About the Author
Drs. Les and Leslie Parrott are founders of RealRelationships.com and the Center for Relationship Development at Seattle Pacific University. Their bestselling books include Love Talk, Crazy Good Sex, and the award-winning Saving Your Marriage Before It Starts. Their work has been featured in the New York Times and USA Today, and they have appeared on CNN, Good Morning America, and Oprah. They live with their two young sons in Seattle.
Excerpt. © Reprinted by permission. All rights reserved.
I Love You More Workbook for Men a letter to our readers Itook a speed reading course and read War and Peace in twenty minutes,' says comedian Woody Allen. 'It involves Russia.' Ever felt like that after reading a book? Sometimes it becomes so easy to focus on finishing a book that we miss its main message. What you hold in your hand is a kind of insurance policy against that happening while you are reading I Love You More. But it's more than that too. Books let us shake hands with new ideas. But these ideas remain as flat as the printed page if we do not apply them to our lives. For this reason, we have designed workbooks---one for husbands and one for wives---that will help you incorporate into your marriage the new lessons you learn while reading. As you read through the main book, you will discover places where it points you to do an exercise in these workbooks. Most of them are designed for you to take about five minutes on your own to complete a few questions or to take a brief self-test and then compare your results with your spouse (that's why it's important for each spouse to have a workbook). Or, it may give you an exercise to do together so that you can put into practice a new principle. This is where real learning occurs. This is where new ideas become more than acquaintances; they begin to make a positive difference in your marriage. We have used these exercises with countless couples, both in our counseling practice as well as in our seminar settings. They are proven. They work. And that's why we are passionate about you doing them as you read through our book. While there is no one right way to use these workbooks, we suggest that you complete the exercises as you encounter them in the book, or soon after you have finished reading the chapter that covers the exercise. In other words, try to complete the exercises for that chapter before moving on to the next one. The point is to integrate the exercises into the process of reading the book. Some of the exercises are designed to be used again and again ('The Big Question,' for example), helping you continue to deepen your level of intimacy. Others are more of a one-shot exercise designed to give you a flash of insight. As you proceed through the pages of this book, make it your own. Don't get too hung up on following the rules. If a particular exercise leads you down a more intriguing path, take it. Some of these exercises may simply serve as springboards to discussions that fit your style more appropriately. However, if an exercise seems a bit challenging, don't give up on it. As the saying goes, anything worth having is worth working for---especially when it comes to marriage. So, whether you are a speed reader or not, we hope you don't approach I Love You More just to check it off your 'to-do' list. We hope and pray that you will, instead, use these exercises, selftests, and discussion questions to internalize the book's message and fortify your marriage with every possible good thing. Exercise 1 taking inventory of your marriage Every couple bumps into bad things---circumstances that make marriage more difficult. In this first exercise, we urge you to take an inventory of everything threatening your love. Every couple has their own unique list. What follows are some of the most common. Take a moment, without input from your spouse, to check those that currently top your list. _ Frequent conflict _ Financial pressures _ Power struggles _ Busy schedules _ Work pressures _ Career crisis _ Infertility _ Tumultuous relations with extended family _ A rebellious child _ Sexual unfulfillment _ Lack of spiritual intimacy _ Frequent communication breakdowns _ Major illness _ Addictions _ Infidelities and lack of trust _ Grief or loss _ Other: __________________________________________________ Before discussing the list you just made with your partner, take a few more minutes to note the things in your life right now that are good for your marriage. What half-dozen good things are augmenting the love you share? Your list could consist of anything from 'having a date night each week' to 'being honest with each other' to 'sharing the housework.' Note what is currently going on that buoys your marriage in spite of everything else. _ Being honest with each other _ Sharing housework _ Sharing humor or laughter _ Having strong social support _ Sharing a vision for our future _ Enjoying a committed church life together _ Enjoying a fulfilling sex life _ Having a date night _ Enjoying good children _ Feeling in good physical health _ Having a secure financial future _ Sharing interests and hobbies _ Enjoying strong extended family relationships _ Supporting each other in prayer _ Feeling secure in our marriage commitment _ Feeling strong emotional health _ Other: __________________________________________________ Once you've made your two lists, set aside some time to share this information with each other. Don't turn this into a gripe session. The point of sharing your first list is to simply identify what difficult things you are both contending with that impact your marriage. The goal in sharing your second list is to remember the positive, not just the negative.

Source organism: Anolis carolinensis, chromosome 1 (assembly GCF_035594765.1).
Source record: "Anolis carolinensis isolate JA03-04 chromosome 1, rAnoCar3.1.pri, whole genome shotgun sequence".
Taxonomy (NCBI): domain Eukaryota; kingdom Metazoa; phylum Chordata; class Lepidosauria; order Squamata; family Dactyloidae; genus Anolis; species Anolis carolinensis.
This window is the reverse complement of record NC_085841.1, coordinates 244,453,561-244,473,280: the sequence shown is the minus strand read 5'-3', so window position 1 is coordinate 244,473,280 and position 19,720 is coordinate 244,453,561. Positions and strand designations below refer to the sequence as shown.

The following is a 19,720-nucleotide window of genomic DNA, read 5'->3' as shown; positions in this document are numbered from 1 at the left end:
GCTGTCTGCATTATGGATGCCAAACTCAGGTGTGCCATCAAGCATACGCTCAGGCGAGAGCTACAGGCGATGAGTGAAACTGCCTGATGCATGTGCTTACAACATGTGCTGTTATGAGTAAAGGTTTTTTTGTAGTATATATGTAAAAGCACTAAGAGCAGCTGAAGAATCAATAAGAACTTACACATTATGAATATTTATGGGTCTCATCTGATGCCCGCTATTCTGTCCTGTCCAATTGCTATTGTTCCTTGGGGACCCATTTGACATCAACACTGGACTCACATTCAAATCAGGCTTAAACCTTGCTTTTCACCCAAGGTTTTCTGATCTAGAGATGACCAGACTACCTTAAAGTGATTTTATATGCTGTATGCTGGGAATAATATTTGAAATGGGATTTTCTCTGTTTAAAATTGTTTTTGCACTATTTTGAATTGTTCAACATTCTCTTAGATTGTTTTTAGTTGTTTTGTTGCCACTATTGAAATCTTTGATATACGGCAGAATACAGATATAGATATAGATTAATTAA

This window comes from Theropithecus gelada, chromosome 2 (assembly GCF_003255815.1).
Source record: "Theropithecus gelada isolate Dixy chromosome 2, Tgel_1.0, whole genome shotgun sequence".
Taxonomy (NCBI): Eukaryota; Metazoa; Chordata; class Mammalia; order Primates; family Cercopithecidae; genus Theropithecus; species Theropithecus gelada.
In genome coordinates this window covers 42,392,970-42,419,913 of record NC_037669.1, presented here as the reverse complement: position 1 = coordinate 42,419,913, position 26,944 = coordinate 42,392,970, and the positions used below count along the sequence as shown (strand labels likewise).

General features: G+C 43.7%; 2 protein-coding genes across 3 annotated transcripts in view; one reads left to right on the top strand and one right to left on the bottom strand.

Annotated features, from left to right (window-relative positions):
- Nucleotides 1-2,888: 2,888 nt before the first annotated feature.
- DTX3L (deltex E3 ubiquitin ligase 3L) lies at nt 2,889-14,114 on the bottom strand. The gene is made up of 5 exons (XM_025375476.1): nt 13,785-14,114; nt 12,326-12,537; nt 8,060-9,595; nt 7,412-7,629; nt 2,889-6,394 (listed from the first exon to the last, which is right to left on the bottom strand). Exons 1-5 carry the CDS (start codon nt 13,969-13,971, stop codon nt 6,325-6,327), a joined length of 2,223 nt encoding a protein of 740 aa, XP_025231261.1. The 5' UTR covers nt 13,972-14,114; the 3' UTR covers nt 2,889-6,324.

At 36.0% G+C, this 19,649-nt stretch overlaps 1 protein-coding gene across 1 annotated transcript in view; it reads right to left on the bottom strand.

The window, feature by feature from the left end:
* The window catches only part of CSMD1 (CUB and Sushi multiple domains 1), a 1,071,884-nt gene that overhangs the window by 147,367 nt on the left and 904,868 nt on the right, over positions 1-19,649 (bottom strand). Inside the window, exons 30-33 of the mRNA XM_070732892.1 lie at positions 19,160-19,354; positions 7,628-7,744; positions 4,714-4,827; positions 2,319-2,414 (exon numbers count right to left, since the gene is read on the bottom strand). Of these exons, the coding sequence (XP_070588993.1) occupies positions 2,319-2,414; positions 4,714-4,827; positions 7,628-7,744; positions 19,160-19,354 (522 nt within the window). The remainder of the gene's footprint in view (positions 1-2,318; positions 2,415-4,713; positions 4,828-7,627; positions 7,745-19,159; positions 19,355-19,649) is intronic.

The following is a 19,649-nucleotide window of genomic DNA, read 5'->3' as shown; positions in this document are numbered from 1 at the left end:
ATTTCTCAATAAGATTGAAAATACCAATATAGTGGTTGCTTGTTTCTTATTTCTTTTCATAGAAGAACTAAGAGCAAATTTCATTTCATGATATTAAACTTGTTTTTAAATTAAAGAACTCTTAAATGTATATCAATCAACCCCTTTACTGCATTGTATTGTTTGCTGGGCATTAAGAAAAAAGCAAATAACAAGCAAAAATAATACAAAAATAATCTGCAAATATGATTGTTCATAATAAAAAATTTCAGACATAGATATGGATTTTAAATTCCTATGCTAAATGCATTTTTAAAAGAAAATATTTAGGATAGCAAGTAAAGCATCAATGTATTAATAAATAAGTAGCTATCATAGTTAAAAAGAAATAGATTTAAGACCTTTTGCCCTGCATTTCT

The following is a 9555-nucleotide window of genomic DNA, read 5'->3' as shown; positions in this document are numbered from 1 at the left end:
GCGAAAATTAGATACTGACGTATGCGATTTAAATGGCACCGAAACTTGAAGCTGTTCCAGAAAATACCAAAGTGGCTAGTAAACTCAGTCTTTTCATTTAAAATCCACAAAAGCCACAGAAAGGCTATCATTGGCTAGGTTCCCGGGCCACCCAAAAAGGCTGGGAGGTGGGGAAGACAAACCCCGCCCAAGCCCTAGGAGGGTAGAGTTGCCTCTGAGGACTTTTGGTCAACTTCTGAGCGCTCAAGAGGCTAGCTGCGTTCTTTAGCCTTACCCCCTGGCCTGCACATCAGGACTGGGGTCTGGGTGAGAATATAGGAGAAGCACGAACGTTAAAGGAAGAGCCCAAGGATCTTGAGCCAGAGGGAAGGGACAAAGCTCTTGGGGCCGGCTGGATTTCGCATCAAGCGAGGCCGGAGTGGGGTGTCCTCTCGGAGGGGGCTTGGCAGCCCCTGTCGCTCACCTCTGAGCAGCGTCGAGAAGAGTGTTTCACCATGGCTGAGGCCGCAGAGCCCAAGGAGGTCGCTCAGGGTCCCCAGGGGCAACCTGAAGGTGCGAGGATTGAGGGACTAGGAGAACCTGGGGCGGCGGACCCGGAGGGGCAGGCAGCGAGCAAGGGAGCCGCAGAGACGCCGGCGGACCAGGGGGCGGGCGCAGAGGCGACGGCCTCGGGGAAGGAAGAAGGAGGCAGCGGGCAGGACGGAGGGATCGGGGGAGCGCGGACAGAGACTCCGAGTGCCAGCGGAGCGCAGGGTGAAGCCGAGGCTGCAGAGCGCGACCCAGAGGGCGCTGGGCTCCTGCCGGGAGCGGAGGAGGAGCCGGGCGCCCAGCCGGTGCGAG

--This text refers to an out of print or unavailable edition of this title.